terraform init
terraform apply -var-file=basic.tfvars

You will be prompted to accept the actions described, based on the configurations that's been set. Enter "yes" to begin the deployment. You can also view the configuration to be deployed by running "terraform plan".

Do you want to perform these actions?
  Terraform will perform the actions described above.
  Only 'yes' will be accepted to approve.

  Enter a value: yes

The operation can take a few minutes to complete, so please be patient.

Once the deployment has completed you will see output similar to:

Apply complete! Resources: 8 added, 0 changed, 0 destroyed.

Outputs:

controller_network_ips = [
  [
    "10.0.0.2",
  ],
]
login_network_ips = [
  [
    "10.0.0.3",
  ],
]

Verify VM instance creation

Open the navigation menu and select Compute Engine > VM Instances.

d5832bdd527794ed.png

You should see a controller and a login VM instance listed:

7a1fc9603758d58d.png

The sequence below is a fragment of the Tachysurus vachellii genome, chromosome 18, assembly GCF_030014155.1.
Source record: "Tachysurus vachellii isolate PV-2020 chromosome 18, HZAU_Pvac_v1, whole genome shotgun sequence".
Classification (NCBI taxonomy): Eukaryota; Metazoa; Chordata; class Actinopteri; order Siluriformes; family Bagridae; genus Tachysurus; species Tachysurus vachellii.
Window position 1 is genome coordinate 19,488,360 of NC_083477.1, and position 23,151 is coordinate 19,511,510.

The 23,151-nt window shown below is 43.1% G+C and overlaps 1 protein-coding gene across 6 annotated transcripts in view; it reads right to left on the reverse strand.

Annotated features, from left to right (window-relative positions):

Under VM instances review the two virtual machine instances that have been created by Terraform.

The names will be different if you modified the cluster_name field.

  • g1-controller
  • g1-login0

Access the Slurm Cluster

Return to your Code Editor/Cloud Shell tab. Run the following command to login to your instance, substituting <ZONE> for the g1-login0 node's zone (should be us-central1-b):

gcloud compute ssh g1-login0 --zone=<ZONE>

This command will log you into the g1-login0 virtual machine.

Another method to easily access the login node is by clicking the "SSH" button next to the g1-login0 VM on the VM Instances page to open a new tab with an SSH connection.

8c373a87d13620f7.png

If this is the first time you have used cloud shell, you may see a message like the one below asking you to create an SSH key:

WARNING: The public SSH key file for gcloud does not exist.
WARNING: The private SSH key file for gcloud does not exist.
WARNING: You do not have an SSH key for gcloud.
WARNING: SSH keygen will be executed to generate a key.
This tool needs to create the directory [/home/user/.ssh] before being
 able to generate SSH keys.

Do you want to continue (Y/n)?

If so, enter Y. If requested to select a passphrase, leave it blank by pressing Enter twice.

If the following message appears upon login:

*** Slurm is currently being configured in the background. ***
A terminal broadcast will announce when installation and configuration is
complete.

Wait and do not proceed with the lab until you see this message (approx 5 mins):